The 2012 Transit of Venus
On June 5th and 6th 2012 the world witnessed a very special astronomical event: a Transit of Venus
across the disk of the Sun. Such transits are extremely rare: only six have been observed throughout recorded history and the next transit will not occur until 2117.
Transits are also of great historical significance. The Venus Transits of
1761 and 1769 were observed by astronomers across the world as part of a
global project to reliably measure for the first time the distance from the
Earth to the Sun - the first rung on the Cosmic Distance Ladder.
The June 2012 Transit was not
auspiciously timed for observers in the UK, beginning very late on June
5th when the Sun was well below the horizon, and ending shortly after
dawn on June 6th.
Despite these unfavourable timings, in recognition of the huge historical
significance of this event and to mark the launch of
Festival 2012, we held an
all-night celebration of the Transit in Glasgow.
Celebrating the 2012 Transit in Glasgow
Our event took place in the Kelvin Building, School of Physics and
Astronomy, of the University of
Glasgow. Our celebration began at 9pm and ran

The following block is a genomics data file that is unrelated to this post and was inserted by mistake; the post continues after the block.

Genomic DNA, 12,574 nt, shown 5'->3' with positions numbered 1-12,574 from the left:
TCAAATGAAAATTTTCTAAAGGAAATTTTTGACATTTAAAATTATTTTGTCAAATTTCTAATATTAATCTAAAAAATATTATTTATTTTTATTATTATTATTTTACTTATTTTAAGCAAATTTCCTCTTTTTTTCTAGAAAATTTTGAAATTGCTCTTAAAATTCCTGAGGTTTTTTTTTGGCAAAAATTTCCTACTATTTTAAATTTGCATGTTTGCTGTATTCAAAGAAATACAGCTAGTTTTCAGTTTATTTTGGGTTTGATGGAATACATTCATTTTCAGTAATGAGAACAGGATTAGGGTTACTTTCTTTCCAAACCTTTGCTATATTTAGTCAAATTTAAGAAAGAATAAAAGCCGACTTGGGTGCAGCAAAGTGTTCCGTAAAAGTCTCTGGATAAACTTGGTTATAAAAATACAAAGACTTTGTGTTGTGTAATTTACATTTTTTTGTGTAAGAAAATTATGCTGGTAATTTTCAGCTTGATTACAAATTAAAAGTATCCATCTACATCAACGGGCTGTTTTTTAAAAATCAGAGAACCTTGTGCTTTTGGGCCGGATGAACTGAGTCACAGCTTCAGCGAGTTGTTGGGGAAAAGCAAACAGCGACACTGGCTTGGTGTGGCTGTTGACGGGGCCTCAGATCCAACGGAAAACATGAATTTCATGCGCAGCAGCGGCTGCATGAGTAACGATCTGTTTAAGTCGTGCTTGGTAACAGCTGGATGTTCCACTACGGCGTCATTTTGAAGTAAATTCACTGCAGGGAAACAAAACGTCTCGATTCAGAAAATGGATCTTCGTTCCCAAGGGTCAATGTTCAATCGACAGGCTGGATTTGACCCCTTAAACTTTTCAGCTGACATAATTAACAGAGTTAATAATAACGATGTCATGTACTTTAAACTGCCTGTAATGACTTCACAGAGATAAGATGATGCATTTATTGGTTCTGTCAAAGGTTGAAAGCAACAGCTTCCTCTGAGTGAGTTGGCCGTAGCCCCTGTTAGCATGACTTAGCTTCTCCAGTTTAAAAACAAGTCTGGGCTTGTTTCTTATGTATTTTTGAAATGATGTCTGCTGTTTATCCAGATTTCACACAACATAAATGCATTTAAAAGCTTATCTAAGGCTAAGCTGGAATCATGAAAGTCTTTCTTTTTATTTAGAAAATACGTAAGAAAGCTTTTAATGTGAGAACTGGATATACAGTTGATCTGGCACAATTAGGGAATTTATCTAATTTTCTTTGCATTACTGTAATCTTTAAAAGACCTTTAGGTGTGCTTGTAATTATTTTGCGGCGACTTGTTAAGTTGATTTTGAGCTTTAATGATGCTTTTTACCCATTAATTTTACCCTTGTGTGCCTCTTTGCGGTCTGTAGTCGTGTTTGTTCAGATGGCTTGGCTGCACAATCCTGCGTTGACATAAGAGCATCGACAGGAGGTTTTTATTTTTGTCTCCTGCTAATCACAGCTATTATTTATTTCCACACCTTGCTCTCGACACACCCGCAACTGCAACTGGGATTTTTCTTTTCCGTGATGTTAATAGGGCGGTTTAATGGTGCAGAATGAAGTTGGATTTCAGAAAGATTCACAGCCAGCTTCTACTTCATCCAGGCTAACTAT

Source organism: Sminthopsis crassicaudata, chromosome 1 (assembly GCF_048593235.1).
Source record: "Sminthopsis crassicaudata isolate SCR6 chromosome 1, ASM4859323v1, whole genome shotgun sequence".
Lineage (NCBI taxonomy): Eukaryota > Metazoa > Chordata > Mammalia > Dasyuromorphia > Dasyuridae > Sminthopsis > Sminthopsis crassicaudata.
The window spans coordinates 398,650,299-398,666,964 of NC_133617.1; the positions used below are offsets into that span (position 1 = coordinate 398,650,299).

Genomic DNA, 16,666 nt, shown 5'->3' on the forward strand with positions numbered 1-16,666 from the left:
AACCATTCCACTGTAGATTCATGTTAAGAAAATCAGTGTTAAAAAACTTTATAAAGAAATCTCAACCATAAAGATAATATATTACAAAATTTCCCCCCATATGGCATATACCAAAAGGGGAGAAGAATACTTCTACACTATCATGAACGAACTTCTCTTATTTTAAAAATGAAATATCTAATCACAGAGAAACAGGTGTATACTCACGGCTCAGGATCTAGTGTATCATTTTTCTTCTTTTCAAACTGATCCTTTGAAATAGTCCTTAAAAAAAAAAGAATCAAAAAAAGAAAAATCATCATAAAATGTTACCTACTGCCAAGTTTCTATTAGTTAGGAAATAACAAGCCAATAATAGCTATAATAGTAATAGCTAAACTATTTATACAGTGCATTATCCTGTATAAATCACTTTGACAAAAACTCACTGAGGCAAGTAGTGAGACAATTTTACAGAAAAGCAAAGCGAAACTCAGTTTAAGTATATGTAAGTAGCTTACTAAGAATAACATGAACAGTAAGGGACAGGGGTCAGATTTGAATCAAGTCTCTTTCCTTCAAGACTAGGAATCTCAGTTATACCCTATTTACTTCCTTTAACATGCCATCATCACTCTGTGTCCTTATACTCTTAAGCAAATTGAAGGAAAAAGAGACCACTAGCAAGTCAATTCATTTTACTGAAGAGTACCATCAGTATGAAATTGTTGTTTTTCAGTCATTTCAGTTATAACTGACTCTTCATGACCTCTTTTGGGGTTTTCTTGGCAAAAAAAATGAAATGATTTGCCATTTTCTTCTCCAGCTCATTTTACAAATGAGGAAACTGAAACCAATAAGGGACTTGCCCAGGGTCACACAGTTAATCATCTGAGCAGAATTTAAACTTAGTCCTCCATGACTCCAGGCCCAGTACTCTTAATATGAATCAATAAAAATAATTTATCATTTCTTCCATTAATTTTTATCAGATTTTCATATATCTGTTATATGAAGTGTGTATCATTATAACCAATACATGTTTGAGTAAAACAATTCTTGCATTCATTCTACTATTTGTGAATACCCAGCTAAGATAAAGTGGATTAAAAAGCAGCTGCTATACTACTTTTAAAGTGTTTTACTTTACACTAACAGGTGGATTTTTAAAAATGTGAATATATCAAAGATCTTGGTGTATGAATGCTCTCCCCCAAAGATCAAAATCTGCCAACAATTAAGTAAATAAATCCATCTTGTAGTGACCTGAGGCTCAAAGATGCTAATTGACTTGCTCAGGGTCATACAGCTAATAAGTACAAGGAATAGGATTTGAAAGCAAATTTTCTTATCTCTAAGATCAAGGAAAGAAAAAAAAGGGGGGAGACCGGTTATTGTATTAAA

through until the transit ended, just before 6am local time on
June 6th. We featured a host of events throughout the night, including:
- live internet links to transit observers around the world - from
North America to Australia
- guest lectures and multimedia presentations
- our very own "Transit of Venus" quiz night
"Powers of 60" exhibition
- performances of music, poetry and sculpture (featuring
"Intae Space", the result of a recent collaboration between
Siobhan Healy and
We hoped that our celebration would culminate with viewing of the
final stages of the transit in the University grounds, from
sunrise until 6am. Click here to see our planned transit viewing location, outside the James Watt South Building, and where the Sun would have been visible in the sky when the transit ended.
Unfortunately the weather was not kind to us, but more than 60 people still
stayed with us in the hope of catching a glimpse of Venus through the clouds.
Click here to see some photos from our event.